Active Settings provides declarative bindings for KConfigGroup. This means that you can instantiate KConfig objects in your QML code, read and write settings. For many basic use-cases, this provides enough flexibility to do everything that's needed. The browser settings module uses this mechanism:

import org.kde.plasma.components 0.1 as PlasmaComponents
import org.kde.active.settings 0.1 as ActiveSettings

ActiveSettings.ConfigModel {
    id: adblockConfig
    file: "active-webbrowserrc"
    group: "adblock"
PlasmaComponents.Switch {
    onClicked: adblockConfig.writeEntry("adBlockEnabled", checked);
    Component.onCompleted: checked = adblockConfig.readEntry("adBlockEnabled");

This corresponds to the following snippet in you active-webbrowserrc config file (for example i ~/.kde4/share/config/):


ConfigModel will sync() the config file 5 seconds after a writeEntry(...) call, or on destruction of the module (for example by loading another module or page into the SettingsItem.

Functions available are:

  • readEntry(key): fetches a stored config value
  • writeEntry(key, value): writes a config value
  • deleteEntry(key): deletes the stored value, resetting the app behavior to the default.

If you find yourself needing more advanced features from C++ code, you can extend your settings module using a C++ plugin. Of course you can choose to use both, the already provided KConfig bindings, and an additional plugin.

Extending your Settings Module with with C++

In some cases, you will find a pure declarative settings module too limited. By extending a settings module with C++ functionality, you can implement functionality in a C++ plugin, which gets automatically loaded with your C++ plugin. This loading is done in the SettingsComponent item provided by the ActiveSettings import. You will usually want to use a SettingsItem in your code, like in the above example. SettingsItem encapsulates the module loading mechanism and provides a PageStack interface. When a new settings module is loaded in the UI (by setting SettingsItem "module" property, the .desktop file is checked for an X-KDE-Library entry (X-KDE-Library=active_settings_time in the Time and Date example).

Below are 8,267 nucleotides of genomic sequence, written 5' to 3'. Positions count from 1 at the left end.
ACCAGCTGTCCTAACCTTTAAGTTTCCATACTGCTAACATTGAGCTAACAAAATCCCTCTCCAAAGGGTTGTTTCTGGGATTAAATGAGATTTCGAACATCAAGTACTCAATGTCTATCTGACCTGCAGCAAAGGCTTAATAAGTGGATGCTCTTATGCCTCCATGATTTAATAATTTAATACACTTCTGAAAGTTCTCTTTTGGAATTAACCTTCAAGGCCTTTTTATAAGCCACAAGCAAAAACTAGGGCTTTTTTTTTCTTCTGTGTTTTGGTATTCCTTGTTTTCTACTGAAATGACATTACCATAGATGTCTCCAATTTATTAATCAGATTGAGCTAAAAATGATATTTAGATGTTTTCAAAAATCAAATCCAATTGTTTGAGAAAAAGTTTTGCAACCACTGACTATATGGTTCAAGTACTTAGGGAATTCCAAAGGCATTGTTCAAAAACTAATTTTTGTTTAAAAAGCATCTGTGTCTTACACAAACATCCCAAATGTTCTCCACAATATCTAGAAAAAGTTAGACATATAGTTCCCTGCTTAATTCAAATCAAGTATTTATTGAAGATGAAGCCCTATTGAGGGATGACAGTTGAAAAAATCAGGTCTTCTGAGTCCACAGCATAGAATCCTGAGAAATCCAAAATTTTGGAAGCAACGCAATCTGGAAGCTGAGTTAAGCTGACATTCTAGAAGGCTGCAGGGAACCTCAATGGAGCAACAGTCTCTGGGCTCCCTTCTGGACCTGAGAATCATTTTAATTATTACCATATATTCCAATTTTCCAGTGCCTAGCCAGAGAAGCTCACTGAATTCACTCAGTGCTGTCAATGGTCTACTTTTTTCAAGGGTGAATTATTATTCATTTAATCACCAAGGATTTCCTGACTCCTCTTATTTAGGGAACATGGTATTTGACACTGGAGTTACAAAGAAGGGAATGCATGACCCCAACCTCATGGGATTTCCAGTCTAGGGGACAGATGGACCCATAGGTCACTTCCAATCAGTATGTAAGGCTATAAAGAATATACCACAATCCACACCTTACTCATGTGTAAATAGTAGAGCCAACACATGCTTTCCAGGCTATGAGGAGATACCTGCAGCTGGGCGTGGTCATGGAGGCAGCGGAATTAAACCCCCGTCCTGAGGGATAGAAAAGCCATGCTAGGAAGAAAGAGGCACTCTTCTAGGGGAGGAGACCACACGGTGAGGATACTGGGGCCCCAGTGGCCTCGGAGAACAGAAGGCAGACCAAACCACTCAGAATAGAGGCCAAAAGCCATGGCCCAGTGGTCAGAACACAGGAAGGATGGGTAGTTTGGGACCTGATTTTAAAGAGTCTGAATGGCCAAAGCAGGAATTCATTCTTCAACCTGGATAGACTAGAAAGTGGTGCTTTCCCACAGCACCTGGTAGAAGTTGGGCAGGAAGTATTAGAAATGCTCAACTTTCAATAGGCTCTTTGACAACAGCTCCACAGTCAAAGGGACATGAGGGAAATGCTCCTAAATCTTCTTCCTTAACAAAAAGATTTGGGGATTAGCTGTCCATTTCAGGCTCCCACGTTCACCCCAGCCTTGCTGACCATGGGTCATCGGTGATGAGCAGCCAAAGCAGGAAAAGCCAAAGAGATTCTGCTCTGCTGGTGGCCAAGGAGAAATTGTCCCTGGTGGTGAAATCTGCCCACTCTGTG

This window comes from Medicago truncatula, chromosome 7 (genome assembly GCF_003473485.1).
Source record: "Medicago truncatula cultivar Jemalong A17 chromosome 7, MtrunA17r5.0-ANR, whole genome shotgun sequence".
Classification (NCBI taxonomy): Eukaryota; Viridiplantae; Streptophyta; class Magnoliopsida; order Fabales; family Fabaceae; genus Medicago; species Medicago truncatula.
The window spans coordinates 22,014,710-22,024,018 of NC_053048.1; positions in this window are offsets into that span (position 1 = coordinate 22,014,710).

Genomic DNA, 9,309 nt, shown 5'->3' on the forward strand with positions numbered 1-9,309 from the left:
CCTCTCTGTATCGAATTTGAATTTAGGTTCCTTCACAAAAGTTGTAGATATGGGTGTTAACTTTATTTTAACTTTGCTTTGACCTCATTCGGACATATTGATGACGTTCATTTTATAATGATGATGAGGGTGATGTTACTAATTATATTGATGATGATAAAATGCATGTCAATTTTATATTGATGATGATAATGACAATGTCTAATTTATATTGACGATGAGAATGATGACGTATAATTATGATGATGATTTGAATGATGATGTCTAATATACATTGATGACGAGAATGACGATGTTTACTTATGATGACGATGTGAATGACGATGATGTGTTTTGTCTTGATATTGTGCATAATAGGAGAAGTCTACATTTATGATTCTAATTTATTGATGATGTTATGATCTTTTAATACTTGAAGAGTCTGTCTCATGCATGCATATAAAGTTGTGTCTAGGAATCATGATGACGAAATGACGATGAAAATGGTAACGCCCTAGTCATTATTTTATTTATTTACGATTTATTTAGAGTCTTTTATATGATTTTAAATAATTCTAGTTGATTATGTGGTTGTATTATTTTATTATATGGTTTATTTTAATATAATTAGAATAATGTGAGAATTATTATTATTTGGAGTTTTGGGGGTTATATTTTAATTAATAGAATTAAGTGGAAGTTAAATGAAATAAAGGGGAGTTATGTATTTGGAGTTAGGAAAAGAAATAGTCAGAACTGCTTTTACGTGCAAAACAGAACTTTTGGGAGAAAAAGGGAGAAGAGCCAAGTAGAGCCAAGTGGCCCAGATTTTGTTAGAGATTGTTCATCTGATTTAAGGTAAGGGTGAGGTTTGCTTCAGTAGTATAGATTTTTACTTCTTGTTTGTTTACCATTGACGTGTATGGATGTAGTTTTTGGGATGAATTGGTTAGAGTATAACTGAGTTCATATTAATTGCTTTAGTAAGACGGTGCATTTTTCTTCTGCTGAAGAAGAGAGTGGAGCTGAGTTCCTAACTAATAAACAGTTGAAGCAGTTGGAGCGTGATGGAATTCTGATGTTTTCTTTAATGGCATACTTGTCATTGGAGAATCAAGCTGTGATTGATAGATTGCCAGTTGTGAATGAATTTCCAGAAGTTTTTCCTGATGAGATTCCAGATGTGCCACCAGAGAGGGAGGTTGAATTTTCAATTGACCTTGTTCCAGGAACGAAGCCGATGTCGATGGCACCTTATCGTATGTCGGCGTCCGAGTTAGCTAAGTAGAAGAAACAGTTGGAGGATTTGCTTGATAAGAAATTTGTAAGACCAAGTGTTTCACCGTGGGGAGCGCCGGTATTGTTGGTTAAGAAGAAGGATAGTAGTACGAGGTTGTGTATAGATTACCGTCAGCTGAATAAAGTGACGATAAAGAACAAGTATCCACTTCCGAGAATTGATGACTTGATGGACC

This loads a small plugin, consisting of two classes:

  • A QObject based class, which registers one or more additional Object to the declarative runtime:
K_PLUGIN_FACTORY(TimeSettingsFactory, registerPlugin<TimeSettingsPlugin>();)

TimeSettingsPlugin::TimeSettingsPlugin(QObject *parent, const QVariantList &list)
    : QObject(parent)
    qmlRegisterType<TimeSettings>("org.kde.active.settings", 0, 1, "TimeSettings");

The name provided as second argument to K_EXPORT_PLUGIN macro is the one you specify in you metadata.desktop file as X-KDE-Library.

  • One or more QObject-derived classes which export domain specific settings using QProperties, getters and setters.
class TimeSettings : public QObject

    Q_PROPERTY(bool twentyFour READ twentyFour WRITE setTwentyFour NOTIFY twentyFourChanged)

        virtual ~TimeSettings();

        bool twentyFour();

    public Q_SLOTS:
        void setTwentyFour(bool t);

        void twentyFourChanged();

        TimeSettingsPrivate* d;

The types are basically reimplemented QObjects, which expose settings to the QML parts of your settings module. Qt's documentation has more information on how this works exactly.

In your declarative code, you can then import and instantiate these objects.

import org.kde.active.settings 0.1

TimeSettings {
    id: timeSettings


PlasmaComponents.Switch {
    id: twentyFourSwitch
    checked: timeSettings.twentyFour
    onClicked : timeSettings.twentyFour = checked

You will typically want to put code for reading the property in the ctor or getter, and code for writing options, or updating other parts of the UI, but of course more complex constructions are also entirely possible, since the settings plugins can basically provide any kind of QML extensions. When writing to configuration files, you should not forget to sync(); your KConfigObject, and to make sure that apps pick up the changed setting, for example by monitoring the configuration file for changes (watch for the "created()" signal, not for the changed signal, as KConfig doesn't directly write to the config file, but to a temorary file and then atomically moves them.) The plugin has minimal build dependencies, so that providing a settings plugin along with your app is very easy.

You can have a look into the modules directory of Active Settings to get some inspiration, or a functioning base for modules to play around with.

This page was last edited on 11 September 2014, at 23:27. Content is available under Creative Commons License SA 4.0 unless otherwise noted.